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Shoulder width reduction by reducing the length of the clavicle is a very effective upper body reshaping procedure. In a near 1:1 relationship with the amount of clavicle removed, the bideltoid width of the shoulders is reduced. The result is immediate and is unaffected by any swelling that occurs at the actual site of the bone removal. (which is at the opposite end of the clavicle)

Integral to any type of elective clavicle surgery (reduction or lengthening) is plate and screw fixation. Without stable fixation the clavicle osteotomy site will be unstable, become misaligned and will likely end up as a non-union. The techniques for plate and screw fixation of the clavicle comes from fracture repair. The clavicle is a commonly fractured bone and many different methods have been used to realign and stabilize it. Four types of 2.7mm or 3.5mm fixation plates have been used in clavicle fracture repair including reconstruction, locking reconstruction, dynamic compression and locking compression plates. Based on comminuted mid shaft fracture repairs reconstruction plates have higher failure rates than non-reconstruction plates.

But comminuted fractures at the middle part of the clavicle is different than a clean transverse osteotomy at the thicker medial third of the bone which is done in shoulder width reduction surgery. The end to end apposition is more structurally stable and any plate application, regardless of the plate type, is more solid. Reconstruction plates have a lower profile with notched edges that better fit the surface of the bone. So even though they have less plate stiffness than non-reconstruction plates they appear to be adequate in my experience to date. In addition the use of a six-hole plate with three bicortical screws per side also seems to be sufficient.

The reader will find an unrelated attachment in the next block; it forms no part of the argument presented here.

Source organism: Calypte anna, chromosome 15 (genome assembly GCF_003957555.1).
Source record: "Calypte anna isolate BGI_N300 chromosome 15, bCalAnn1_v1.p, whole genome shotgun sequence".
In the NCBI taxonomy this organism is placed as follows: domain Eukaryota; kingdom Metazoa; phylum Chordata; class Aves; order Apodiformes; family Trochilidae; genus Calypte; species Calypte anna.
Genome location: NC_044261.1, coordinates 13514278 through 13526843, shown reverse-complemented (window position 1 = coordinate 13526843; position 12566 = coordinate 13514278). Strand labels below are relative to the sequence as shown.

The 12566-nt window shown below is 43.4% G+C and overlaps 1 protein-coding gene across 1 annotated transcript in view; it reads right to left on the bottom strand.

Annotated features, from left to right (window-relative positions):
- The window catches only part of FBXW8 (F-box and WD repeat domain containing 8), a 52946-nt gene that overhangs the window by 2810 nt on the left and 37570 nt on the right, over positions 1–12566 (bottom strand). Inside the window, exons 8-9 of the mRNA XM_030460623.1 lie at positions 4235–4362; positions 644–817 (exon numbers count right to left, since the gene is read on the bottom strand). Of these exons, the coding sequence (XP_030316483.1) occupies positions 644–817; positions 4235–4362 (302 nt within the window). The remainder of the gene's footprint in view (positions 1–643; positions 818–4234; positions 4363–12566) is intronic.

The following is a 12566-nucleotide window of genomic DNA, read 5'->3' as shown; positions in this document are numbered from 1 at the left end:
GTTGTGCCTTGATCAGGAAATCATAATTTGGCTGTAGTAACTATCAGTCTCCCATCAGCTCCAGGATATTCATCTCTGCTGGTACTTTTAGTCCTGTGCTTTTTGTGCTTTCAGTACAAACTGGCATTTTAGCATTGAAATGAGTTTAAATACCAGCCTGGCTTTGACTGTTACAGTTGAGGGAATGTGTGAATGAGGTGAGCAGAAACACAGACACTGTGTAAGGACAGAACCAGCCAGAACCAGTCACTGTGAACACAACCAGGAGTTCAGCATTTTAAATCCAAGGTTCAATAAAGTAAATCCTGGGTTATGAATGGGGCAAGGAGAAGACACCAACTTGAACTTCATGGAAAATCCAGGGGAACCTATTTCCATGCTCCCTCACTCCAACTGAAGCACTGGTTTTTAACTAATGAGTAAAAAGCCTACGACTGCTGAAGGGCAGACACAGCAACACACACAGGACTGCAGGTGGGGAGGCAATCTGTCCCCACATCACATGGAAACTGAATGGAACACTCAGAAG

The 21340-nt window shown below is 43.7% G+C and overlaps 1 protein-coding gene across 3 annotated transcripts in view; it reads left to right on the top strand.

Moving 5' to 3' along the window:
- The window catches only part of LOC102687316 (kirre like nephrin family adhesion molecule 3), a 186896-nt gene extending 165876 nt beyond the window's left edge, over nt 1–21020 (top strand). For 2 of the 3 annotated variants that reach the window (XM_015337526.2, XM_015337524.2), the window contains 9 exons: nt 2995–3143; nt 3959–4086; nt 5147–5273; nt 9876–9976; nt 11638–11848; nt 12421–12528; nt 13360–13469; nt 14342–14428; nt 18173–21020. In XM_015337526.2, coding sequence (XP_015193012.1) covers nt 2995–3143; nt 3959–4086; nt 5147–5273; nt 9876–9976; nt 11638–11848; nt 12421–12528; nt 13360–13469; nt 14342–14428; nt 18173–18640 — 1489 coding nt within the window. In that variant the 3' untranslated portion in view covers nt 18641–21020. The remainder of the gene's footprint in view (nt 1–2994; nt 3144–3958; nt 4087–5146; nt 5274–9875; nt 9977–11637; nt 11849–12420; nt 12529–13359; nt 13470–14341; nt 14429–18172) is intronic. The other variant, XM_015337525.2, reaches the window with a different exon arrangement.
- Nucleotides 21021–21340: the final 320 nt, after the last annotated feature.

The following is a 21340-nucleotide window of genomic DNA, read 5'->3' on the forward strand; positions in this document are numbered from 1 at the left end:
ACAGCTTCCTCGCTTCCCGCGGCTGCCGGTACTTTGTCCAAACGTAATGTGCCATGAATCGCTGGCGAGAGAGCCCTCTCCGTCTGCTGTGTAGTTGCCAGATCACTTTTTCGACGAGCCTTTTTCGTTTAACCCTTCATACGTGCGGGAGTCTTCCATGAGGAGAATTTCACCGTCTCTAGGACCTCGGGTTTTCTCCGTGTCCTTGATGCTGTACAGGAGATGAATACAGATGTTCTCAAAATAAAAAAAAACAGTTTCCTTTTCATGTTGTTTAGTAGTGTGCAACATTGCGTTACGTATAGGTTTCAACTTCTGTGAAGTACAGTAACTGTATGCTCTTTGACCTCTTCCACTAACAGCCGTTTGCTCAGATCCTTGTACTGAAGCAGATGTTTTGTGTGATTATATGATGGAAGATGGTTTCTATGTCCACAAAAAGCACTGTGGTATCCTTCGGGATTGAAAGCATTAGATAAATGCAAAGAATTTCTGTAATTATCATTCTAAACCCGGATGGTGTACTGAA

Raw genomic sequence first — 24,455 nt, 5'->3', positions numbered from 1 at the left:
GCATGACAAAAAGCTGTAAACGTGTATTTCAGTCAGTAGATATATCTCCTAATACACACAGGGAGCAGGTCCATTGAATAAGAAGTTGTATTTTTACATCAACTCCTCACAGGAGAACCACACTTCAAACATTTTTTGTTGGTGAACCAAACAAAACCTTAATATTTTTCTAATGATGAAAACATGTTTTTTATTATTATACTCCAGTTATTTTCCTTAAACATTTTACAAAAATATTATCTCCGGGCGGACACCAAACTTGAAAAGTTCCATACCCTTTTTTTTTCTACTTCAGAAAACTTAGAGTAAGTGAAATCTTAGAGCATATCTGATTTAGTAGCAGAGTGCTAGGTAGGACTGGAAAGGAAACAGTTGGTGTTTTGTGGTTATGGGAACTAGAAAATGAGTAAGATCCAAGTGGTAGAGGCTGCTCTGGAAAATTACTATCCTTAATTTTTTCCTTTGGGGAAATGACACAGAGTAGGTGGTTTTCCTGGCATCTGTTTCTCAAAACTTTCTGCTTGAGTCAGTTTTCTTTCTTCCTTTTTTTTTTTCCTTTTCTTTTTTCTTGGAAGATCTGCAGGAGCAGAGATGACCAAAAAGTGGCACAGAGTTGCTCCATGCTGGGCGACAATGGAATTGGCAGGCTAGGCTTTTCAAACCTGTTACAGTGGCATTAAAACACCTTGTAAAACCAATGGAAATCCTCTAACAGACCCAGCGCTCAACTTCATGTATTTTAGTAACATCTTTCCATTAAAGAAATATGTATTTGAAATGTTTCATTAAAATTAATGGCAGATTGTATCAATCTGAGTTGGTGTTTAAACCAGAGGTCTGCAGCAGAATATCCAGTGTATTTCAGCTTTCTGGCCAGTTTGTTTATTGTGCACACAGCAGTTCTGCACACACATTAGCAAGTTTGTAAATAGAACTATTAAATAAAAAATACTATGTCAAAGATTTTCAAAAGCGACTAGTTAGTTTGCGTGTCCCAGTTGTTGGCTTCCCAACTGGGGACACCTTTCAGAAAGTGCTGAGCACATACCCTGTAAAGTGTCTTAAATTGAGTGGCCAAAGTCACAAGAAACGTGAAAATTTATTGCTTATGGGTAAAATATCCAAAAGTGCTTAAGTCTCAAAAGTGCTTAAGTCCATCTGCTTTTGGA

The application of the plate on the superior surface of the bone has been shown in fracture repair to provide the best resistance to deforming forces. That is also the approach I take in reduction osteotomies as that concept is supported by numerous biomechanical studies. When in doubt application of an additional plate on the anterior surface can also be done for maximal resistance to rotational forces.

Given that in shoulder width reduction both clavicles undergo the same procedure, it may be that a lesser amount of plate fixation is needed due to limited movement of both arms. (which is not what exists in clavicle fractures) But until further biomechanical studies are done, or different plates are designed, the single row six-hole plate will continue to be used.

Dr. Barry Eppley

Indianapolis, Indiana

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